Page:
First of all, I would like to explain the difference between a translator and an interpreter.
The difference between these two professions is that a translator provides written translations and an interpreter translates orally from one language into another.
A ‘Sworn Translator’ (‘traducteur assermenté’) or ‘Sworn Interpreter’ (‘interprète assermenté’) must have taken an oath before the President of the Court of Appeal (‘Cour d’appel’) of the judicial district in which they have their place of residence.
In France, only a traducteur assermenté is able to provide a certified written translation of a document.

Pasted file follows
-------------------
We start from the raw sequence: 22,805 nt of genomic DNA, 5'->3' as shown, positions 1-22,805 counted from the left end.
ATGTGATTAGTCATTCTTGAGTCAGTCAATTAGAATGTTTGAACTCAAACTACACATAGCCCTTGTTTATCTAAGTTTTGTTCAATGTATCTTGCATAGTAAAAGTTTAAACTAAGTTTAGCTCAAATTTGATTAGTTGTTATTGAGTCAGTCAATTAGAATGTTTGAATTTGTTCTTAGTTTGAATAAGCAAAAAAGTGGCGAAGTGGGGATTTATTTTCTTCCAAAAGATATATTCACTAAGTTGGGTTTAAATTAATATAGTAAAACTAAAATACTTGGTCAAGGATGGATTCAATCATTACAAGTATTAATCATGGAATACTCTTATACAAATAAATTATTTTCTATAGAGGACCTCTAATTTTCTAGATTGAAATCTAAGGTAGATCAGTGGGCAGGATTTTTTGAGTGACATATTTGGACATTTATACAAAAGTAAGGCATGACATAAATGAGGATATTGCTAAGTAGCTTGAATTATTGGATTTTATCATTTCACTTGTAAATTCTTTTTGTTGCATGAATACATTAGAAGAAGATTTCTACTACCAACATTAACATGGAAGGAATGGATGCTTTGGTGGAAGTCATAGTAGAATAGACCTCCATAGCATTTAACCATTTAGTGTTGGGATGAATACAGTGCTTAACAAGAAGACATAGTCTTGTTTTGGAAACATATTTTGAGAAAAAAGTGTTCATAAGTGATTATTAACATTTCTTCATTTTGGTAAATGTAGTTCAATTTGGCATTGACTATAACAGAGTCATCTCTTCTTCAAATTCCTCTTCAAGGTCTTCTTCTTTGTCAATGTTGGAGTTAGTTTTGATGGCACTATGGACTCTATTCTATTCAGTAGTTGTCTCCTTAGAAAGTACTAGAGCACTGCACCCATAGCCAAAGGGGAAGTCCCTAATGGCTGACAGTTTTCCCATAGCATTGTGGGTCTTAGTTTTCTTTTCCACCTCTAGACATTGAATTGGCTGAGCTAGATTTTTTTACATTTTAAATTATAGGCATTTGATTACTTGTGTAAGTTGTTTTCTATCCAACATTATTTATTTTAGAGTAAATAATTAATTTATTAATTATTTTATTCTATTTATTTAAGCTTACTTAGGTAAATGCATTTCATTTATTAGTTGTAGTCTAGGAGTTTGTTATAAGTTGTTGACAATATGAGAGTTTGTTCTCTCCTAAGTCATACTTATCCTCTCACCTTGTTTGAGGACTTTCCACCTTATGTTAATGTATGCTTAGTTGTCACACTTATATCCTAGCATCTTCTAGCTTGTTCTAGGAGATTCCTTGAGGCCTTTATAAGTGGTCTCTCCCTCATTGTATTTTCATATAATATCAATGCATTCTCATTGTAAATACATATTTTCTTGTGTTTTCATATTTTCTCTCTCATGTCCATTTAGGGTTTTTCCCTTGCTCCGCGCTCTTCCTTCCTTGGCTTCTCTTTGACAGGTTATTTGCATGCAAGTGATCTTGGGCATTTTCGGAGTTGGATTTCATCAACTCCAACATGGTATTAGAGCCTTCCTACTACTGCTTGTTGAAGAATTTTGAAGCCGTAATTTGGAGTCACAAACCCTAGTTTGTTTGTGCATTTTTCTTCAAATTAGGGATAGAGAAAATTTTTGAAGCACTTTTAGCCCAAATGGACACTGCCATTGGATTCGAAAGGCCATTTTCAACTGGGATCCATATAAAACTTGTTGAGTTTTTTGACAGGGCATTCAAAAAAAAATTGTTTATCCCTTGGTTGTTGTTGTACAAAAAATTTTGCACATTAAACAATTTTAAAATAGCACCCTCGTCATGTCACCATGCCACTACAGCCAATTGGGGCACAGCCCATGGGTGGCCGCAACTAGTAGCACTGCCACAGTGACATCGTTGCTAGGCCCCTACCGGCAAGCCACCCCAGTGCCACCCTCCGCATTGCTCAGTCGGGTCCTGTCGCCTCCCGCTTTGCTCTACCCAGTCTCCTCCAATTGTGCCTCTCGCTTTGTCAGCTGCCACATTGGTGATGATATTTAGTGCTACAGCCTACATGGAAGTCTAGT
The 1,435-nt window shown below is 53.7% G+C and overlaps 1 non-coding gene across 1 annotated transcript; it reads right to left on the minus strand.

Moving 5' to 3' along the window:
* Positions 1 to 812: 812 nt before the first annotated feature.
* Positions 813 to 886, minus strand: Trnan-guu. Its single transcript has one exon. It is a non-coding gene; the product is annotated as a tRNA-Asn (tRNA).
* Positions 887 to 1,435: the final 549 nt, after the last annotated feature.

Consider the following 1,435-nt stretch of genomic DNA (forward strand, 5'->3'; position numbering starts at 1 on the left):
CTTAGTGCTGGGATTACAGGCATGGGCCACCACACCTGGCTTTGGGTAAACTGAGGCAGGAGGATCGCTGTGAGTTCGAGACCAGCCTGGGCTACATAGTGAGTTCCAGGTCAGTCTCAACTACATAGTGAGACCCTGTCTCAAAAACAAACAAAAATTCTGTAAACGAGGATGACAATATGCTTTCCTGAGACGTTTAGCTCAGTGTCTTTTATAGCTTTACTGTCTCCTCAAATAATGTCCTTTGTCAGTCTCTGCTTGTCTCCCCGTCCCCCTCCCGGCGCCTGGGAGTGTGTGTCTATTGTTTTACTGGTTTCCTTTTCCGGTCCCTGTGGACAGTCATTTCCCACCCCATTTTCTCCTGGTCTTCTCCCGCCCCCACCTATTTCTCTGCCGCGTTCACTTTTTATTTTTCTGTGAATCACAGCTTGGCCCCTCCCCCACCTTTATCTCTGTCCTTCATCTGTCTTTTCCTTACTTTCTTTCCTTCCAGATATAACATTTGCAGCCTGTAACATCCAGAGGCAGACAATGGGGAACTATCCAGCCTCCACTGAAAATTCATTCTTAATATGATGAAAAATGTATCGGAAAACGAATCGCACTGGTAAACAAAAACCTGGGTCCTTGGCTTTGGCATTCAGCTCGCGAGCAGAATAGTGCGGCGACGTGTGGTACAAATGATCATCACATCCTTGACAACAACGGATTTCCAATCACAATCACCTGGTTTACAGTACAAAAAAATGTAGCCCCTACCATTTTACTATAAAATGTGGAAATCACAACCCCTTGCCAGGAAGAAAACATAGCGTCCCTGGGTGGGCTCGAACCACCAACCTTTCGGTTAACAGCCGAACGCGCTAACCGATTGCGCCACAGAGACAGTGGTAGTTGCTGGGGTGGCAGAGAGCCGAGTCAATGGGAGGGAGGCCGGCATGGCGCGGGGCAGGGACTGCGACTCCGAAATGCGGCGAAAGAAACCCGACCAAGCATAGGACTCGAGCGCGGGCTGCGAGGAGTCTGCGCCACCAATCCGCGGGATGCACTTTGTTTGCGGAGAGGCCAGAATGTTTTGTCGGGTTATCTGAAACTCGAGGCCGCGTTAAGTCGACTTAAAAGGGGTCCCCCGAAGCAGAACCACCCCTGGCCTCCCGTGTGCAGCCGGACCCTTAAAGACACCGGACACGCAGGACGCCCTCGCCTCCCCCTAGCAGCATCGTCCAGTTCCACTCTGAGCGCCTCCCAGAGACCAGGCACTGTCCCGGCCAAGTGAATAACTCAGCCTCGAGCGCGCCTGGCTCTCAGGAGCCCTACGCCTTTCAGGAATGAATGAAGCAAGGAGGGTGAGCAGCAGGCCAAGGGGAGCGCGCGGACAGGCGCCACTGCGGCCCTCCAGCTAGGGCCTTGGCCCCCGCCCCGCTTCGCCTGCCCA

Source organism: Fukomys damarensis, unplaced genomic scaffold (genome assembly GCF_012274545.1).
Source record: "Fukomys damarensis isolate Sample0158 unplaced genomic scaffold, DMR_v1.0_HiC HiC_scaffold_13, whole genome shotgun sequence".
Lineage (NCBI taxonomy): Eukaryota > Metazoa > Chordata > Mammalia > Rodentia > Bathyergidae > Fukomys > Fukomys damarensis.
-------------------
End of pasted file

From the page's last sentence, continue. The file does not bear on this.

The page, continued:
Similarly only an interprète assermenté can translate verbally in an official capacity, such as at the gendarmerie or before the courts.
I am officially registered as both a court translator and interpreter, having taken my oath before the President of the Court of Appeal (‘Cour d’appel’) in Caen for both professions.
Being female, I am therefore referred to in French as a ‘traductrice assermentée’ and an ‘interprète assermentée’.